This, like climate change, is something I really, really hope I am wrong about but fear that I am not.

        • by vux984 (928602)

          Microsoft have already mandated that systems with ARM platforms MUST NOT have an option to disable Secure Boot.

          if they ship with Windows 8 RT.

          There is nothing stopping asus/acer/google/ and who ever else out there from releasing ARM platforms with secure boot configured any way they like.

          Perhaps, at worst, we are reaching a point int time where if you want a Windows PC you will buy one, and if you don't want a windows PC you will buy one without windows.

          And the people looking to take a windows PC and conve

          • by Nerdfest (867930) on Monday January 28, 2013 @10:24PM (#42722315)

            I just bought a very nice laptop from System76. Good price/performance, fantastic Linux comparability, and no Microsoft tax. I figured I might as well put my money where my mouth is on supporting vendors that have good support for Linux.

          • by hairyfeet (841228)

            And the people looking to take a windows PC and convert it to a linux pc... well they're will always be someone you can take it to to flash an open bios or otherwise 'unlock it'.

            Or those people along with anyone else who actually cares about open hardware could just put their money where their mouths are and buy AMD who is switching to Coreboot [coreboot.org] which is a FOSS BIOS/UEFI replacement. After all no need to "flash an open BIOS" if you already have one.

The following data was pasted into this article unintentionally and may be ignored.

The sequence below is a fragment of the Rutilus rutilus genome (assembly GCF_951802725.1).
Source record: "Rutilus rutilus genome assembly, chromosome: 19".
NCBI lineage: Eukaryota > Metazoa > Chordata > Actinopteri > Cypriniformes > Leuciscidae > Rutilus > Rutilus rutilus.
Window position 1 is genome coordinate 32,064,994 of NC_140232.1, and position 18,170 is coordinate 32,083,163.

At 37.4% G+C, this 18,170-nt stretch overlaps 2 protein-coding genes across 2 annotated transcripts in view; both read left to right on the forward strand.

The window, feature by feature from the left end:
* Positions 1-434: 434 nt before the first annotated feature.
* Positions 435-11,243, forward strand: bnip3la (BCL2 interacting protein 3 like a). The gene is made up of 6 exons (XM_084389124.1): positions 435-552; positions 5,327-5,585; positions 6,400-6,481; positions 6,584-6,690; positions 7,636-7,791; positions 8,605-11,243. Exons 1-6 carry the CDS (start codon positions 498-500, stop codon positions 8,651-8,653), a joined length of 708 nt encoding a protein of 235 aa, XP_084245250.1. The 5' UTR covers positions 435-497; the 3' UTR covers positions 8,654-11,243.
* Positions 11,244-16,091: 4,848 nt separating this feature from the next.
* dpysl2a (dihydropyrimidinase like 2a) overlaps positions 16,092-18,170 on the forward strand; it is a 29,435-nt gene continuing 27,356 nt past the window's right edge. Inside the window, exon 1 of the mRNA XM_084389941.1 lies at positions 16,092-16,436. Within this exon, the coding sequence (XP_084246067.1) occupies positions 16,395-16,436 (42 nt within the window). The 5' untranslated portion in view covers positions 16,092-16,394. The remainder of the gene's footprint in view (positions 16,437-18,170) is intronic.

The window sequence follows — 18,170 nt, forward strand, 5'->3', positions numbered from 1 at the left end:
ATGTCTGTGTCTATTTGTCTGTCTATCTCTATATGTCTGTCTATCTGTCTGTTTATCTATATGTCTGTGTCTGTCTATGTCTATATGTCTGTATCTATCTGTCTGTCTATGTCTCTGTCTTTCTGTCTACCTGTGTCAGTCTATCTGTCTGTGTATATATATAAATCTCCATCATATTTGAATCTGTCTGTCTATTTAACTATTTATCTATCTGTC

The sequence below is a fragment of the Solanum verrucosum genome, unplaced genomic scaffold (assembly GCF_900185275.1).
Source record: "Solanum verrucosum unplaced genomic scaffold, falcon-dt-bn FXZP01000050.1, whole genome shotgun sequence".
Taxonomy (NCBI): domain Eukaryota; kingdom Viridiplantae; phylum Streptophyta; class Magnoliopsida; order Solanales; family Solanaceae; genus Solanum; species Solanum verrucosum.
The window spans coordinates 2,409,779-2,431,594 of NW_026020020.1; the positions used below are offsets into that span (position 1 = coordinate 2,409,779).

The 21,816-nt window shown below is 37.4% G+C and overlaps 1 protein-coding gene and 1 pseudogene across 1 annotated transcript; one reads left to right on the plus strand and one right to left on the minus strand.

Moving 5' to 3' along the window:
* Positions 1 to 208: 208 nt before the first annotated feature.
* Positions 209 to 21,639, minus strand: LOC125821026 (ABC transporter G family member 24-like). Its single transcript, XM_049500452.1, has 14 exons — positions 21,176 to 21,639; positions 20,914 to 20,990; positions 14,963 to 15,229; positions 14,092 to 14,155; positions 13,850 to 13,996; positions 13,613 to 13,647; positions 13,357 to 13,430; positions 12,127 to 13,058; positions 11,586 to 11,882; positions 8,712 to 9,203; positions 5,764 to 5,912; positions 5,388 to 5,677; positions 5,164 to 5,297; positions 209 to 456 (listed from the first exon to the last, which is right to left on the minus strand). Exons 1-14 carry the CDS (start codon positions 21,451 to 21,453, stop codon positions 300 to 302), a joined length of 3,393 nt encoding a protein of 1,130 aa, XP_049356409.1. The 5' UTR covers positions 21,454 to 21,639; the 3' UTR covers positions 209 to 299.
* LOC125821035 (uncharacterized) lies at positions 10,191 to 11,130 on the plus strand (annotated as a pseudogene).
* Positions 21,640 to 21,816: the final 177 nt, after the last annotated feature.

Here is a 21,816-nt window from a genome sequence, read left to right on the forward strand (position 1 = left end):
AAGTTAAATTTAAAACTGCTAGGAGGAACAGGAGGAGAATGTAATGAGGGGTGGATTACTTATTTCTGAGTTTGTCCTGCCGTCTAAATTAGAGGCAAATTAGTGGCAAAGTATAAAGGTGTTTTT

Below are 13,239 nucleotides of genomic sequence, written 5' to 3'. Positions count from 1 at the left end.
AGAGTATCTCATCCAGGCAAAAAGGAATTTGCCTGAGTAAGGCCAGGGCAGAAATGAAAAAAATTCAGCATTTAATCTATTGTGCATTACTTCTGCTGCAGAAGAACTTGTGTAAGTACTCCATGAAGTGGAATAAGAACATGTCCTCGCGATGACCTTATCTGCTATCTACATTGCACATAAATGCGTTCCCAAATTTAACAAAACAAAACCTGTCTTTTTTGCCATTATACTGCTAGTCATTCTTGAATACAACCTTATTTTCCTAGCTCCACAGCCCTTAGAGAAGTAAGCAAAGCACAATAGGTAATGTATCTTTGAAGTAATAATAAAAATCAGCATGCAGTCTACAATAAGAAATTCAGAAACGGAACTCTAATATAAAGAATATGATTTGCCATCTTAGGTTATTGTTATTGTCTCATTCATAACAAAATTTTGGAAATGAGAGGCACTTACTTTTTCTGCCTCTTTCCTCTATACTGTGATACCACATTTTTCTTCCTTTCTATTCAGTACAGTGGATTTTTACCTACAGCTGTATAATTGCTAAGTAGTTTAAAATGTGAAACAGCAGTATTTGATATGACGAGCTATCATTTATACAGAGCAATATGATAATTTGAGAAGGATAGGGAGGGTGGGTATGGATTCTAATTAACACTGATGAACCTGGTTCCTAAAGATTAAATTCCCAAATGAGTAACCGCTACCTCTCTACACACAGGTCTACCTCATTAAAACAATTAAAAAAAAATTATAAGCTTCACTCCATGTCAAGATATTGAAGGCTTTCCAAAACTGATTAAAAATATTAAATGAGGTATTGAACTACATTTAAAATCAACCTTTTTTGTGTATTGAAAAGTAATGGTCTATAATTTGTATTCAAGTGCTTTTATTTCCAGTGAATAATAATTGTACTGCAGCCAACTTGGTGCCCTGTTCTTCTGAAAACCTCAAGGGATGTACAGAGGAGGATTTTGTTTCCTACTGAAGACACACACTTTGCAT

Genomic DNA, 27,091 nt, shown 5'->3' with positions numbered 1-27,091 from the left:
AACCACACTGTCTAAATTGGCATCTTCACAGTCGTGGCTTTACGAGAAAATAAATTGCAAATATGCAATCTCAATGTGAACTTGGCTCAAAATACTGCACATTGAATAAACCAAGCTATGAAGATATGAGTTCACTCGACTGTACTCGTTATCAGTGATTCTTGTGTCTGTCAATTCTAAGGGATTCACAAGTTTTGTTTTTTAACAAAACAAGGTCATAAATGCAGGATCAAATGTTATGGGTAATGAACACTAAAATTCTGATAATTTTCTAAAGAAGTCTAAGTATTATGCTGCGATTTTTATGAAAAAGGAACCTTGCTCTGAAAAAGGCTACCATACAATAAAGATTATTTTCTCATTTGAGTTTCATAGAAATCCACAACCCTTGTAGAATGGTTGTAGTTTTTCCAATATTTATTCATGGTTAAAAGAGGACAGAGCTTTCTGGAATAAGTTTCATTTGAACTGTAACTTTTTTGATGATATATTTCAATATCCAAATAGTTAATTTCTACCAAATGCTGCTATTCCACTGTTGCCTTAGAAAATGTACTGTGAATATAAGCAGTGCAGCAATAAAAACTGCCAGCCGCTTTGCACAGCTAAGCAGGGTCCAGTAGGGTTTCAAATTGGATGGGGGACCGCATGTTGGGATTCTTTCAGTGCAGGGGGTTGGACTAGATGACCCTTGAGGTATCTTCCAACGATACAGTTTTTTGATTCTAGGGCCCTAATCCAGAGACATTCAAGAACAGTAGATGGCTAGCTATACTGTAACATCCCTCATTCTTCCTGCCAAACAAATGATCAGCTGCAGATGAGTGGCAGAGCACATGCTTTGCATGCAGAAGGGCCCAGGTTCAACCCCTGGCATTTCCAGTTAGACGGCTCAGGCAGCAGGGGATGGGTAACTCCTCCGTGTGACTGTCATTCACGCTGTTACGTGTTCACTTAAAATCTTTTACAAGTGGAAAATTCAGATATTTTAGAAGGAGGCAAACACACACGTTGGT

• and if you don't want a windows PC you will buy one without windows.

            Good luck finding a PC without Windows that isn't made by Apple in U.S. retail chains. Good luck figuring out how to try the keyboard and screen of a laptop made something like System76 before buying. And good luck connecting the laptop to the Internet should major home ISPs adopt Trusted Network Connect [slashdot.org] as a measure against spam, viruses, and mass copyright infringement.

            • by vux984 (928602)

              Good luck finding a PC without Windows that isn't made by Apple in U.S. retail chains.

              Fast forward to a world of locked bootloaders and I could see PC vendors having a "no-OS, bare hardware, unlocked bootloader" checkbox on every single system they sell.

              It would cost vendors little to do this.

              The reason that it doesn't exist today is because you can already buy any computer you like and put whatever you want on it. So there is no real advantage in offering a no-OS, hardware only solution.

              • Fast forward to a world of locked bootloaders and I could see PC vendors having a "no-OS, bare hardware, unlocked bootloader" checkbox on every single system they sell.

                Unless Microsoft changes the terms of the Windows OEM license to make it economically infeasible to offer such an option, such as its crusade a few years ago against the "naked PC" [zdnet.com].

                It would cost vendors little to do this.

                Other than likely having to pay full retail for Windows if the same company sells PCs without an operating system.

        • Microsoft have already mandated that systems with ARM platforms MUST NOT have an option to disable Secure Boot. Therefore the only software that will boot on these systems is software that Microsoft has blessed.

          That's just plain wrong. Samsung can ship Android tablets just fine without it even having Secure Boot.

          Last I heard, Samsung shipped a lot of "ARM platforms" with Android and Windows 8 PCs and Windows RT tablets just fine so that means jack shit.

          • by Trogre (513942)

            Perhaps I should have been clearer: